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Making a Twit of yourself



The ‘Twitter joke’ saga came to an end last week when Paul Chambers’ conviction for apparently threatening to blow up an airport was finally over turned. Meanwhile, another tweeter was arrested over an offensive tweet sent to Olympic diver Tom Daley.

Twitter is the social medium of the moment. The London 2012 Olympics have been called the first Twitter games with 97% of online comment on the opening ceremony taking place in less than 140 characters. It’s a wonderful way for businesses to connect with their buyers and find new customers online. While free speech is a wonderful thing there are dangers too.

Twitter is a very open social platform and it doesn’t take much to whip up a Twitter storm. It’s hard to convey sarcasm or irony in text and you could find yourself reflecting on the permanence of Internet communications while you’re explaining that ‘it was just a joke’.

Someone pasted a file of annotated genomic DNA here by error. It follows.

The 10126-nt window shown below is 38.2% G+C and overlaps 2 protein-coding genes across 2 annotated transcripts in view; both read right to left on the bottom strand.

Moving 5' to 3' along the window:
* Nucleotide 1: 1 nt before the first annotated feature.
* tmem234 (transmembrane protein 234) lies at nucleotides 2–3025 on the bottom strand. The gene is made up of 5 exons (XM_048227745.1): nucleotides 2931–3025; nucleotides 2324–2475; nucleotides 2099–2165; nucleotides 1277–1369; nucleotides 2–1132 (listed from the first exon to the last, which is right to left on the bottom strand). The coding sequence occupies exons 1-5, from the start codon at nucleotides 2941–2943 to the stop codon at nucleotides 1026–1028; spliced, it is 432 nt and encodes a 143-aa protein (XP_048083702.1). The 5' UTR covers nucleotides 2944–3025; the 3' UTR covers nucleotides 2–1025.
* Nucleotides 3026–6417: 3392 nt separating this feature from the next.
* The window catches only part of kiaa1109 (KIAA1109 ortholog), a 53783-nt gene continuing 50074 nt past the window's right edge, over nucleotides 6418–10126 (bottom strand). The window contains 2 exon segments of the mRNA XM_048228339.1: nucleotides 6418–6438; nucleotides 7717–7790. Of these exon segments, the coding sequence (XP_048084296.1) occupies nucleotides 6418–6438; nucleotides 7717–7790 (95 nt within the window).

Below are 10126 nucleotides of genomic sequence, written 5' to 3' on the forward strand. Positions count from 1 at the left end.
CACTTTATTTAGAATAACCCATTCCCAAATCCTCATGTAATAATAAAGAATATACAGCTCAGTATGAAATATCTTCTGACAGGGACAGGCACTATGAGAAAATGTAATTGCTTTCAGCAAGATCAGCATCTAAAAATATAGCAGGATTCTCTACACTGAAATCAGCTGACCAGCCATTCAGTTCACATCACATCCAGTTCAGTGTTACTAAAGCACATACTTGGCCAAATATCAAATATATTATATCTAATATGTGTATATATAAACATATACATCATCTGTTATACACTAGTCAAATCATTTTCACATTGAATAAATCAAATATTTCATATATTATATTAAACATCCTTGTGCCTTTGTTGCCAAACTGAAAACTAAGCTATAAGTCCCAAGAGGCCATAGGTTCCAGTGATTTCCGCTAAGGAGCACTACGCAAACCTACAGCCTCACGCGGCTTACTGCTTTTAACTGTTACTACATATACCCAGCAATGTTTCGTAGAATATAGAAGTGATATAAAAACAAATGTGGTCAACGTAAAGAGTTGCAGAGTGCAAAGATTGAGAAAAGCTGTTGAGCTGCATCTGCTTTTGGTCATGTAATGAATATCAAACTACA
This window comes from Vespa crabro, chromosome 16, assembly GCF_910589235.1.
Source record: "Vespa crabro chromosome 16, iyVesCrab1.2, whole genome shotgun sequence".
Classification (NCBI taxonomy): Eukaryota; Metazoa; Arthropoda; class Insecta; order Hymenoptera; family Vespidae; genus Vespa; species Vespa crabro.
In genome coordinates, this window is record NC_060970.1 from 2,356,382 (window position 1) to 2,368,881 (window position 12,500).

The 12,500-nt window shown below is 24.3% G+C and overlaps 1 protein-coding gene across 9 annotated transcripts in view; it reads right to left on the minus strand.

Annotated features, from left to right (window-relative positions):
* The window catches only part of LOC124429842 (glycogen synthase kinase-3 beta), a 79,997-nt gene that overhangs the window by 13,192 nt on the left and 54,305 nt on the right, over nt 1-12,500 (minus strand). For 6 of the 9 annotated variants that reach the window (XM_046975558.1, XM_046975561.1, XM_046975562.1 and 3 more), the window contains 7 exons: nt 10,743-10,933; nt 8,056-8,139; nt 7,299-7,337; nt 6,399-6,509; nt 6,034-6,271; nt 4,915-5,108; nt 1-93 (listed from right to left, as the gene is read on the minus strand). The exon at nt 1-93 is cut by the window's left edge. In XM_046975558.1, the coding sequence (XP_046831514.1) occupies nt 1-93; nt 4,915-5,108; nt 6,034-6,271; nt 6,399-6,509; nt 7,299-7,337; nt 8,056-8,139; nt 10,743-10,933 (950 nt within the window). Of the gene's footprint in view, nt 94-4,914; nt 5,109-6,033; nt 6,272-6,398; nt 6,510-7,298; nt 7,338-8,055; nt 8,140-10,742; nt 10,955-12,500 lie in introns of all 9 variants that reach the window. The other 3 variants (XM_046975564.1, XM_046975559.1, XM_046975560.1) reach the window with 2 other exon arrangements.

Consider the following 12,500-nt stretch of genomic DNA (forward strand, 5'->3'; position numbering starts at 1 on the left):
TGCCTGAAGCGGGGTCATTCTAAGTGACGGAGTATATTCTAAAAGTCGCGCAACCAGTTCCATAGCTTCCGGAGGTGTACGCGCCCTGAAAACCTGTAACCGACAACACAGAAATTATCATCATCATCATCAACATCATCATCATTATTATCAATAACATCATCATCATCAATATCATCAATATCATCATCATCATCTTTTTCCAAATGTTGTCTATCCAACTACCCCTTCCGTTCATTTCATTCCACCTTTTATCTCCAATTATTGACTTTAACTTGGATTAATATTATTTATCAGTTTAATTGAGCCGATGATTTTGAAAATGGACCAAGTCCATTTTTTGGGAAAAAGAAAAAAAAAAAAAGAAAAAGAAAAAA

Chambers can now get on with his life. But he lost two jobs and spent two years in the courts to clear his name. Some joke.

Student Liam Stacey was drunk when he used Twitter to mock the plight of footballer Fabrice Muamba, who collapsed during an FA cup match. He then tweeted racial abuse at his critics. But, these remarks didn’t disappear into the night air to be recalled with regret and a hangover. Stacey was sentenced to eight weeks in prison and while his university let him complete his course, he was expelled from campus life.

A 17-year-old Dorset man was arrested this week under the Malicious Communications Act of 1988 after he abused diver Tom Daley when the Olympian failed to win a medal at the games.
Legal expert Joshua Rozenberg, writing in the Guardian, had a warning for all Twitter users: “What Twitter users have to understand is that a tweet is not an email; it is a broadcast. It can be seen by anyone.”

Libel applies in cyberspace too. Paul Chambers was prosecuted under the communications act that makes sending a message that is ‘grossly offensive or of an indecent, obscene or menacing character’ a criminal offence.

Most businesses will have no problem staying on the right side of the law, but think before you tweet is certainly good advice.

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